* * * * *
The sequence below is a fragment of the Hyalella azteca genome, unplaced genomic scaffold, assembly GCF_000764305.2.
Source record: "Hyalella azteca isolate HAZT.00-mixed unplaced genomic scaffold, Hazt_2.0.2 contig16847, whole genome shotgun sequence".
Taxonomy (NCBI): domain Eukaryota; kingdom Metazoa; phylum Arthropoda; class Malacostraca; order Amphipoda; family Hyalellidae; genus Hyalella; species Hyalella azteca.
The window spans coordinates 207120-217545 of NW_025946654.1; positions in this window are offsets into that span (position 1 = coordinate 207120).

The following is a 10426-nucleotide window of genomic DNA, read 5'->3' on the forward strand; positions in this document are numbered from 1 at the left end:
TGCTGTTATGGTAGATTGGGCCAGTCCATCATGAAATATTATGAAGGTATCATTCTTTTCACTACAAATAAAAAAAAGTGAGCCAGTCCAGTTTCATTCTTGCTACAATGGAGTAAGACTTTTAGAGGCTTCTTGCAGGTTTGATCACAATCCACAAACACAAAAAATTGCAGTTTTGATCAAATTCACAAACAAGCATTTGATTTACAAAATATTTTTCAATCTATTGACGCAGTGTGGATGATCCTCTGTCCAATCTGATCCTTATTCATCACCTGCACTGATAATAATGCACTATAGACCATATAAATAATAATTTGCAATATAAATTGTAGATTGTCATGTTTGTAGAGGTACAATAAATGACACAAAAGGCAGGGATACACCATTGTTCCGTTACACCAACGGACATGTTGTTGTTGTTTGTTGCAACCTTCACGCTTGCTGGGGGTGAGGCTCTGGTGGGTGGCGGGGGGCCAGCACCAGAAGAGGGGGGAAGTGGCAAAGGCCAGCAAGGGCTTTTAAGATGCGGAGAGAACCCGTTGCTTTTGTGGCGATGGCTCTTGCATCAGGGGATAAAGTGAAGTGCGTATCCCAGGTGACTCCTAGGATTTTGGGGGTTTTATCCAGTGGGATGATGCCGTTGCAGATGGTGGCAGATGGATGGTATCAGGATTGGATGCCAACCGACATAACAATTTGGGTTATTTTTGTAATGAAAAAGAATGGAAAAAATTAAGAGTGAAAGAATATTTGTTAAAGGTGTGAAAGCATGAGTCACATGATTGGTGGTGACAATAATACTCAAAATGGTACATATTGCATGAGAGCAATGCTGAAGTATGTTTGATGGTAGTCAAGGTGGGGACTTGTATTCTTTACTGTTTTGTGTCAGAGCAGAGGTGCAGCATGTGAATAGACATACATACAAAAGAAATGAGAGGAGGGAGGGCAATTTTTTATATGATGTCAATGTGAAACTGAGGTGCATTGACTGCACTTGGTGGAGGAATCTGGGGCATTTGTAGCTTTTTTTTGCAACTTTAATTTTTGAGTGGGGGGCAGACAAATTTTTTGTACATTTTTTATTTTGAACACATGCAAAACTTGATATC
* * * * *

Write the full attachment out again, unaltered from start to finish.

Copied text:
The sequence below is a fragment of the Hyalella azteca genome, unplaced genomic scaffold, assembly GCF_000764305.2.
Source record: "Hyalella azteca isolate HAZT.00-mixed unplaced genomic scaffold, Hazt_2.0.2 contig16847, whole genome shotgun sequence".
Taxonomy (NCBI): domain Eukaryota; kingdom Metazoa; phylum Arthropoda; class Malacostraca; order Amphipoda; family Hyalellidae; genus Hyalella; species Hyalella azteca.
The window spans coordinates 207120-217545 of NW_025946654.1; positions in this window are offsets into that span (position 1 = coordinate 207120).

The following is a 10426-nucleotide window of genomic DNA, read 5'->3' on the forward strand; positions in this document are numbered from 1 at the left end:
TGCTGTTATGGTAGATTGGGCCAGTCCATCATGAAATATTATGAAGGTATCATTCTTTTCACTACAAATAAAAAAAAGTGAGCCAGTCCAGTTTCATTCTTGCTACAATGGAGTAAGACTTTTAGAGGCTTCTTGCAGGTTTGATCACAATCCACAAACACAAAAAATTGCAGTTTTGATCAAATTCACAAACAAGCATTTGATTTACAAAATATTTTTCAATCTATTGACGCAGTGTGGATGATCCTCTGTCCAATCTGATCCTTATTCATCACCTGCACTGATAATAATGCACTATAGACCATATAAATAATAATTTGCAATATAAATTGTAGATTGTCATGTTTGTAGAGGTACAATAAATGACACAAAAGGCAGGGATACACCATTGTTCCGTTACACCAACGGACATGTTGTTGTTGTTTGTTGCAACCTTCACGCTTGCTGGGGGTGAGGCTCTGGTGGGTGGCGGGGGGCCAGCACCAGAAGAGGGGGGAAGTGGCAAAGGCCAGCAAGGGCTTTTAAGATGCGGAGAGAACCCGTTGCTTTTGTGGCGATGGCTCTTGCATCAGGGGATAAAGTGAAGTGCGTATCCCAGGTGACTCCTAGGATTTTGGGGGTTTTATCCAGTGGGATGATGCCGTTGCAGATGGTGGCAGATGGATGGTATCAGGATTGGATGCCAACCGACATAACAATTTGGGTTATTTTTGTAATGAAAAAGAATGGAAAAAATTAAGAGTGAAAGAATATTTGTTAAAGGTGTGAAAGCATGAGTCACATGATTGGTGGTGACAATAATACTCAAAATGGTACATATTGCATGAGAGCAATGCTGAAGTATGTTTGATGGTAGTCAAGGTGGGGACTTGTATTCTTTACTGTTTTGTGTCAGAGCAGAGGTGCAGCATGTGAATAGACATACATACAAAAGAAATGAGAGGAGGGAGGGCAATTTTTTATATGATGTCAATGTGAAACTGAGGTGCATTGACTGCACTTGGTGGAGGAATCTGGGGCATTTGTAGCTTTTTTTTGCAACTTTAATTTTTGAGTGGGGGGCAGACAAATTTTTTGTACATTTTTTATTTTGAACACATGCAAAACTTGATATC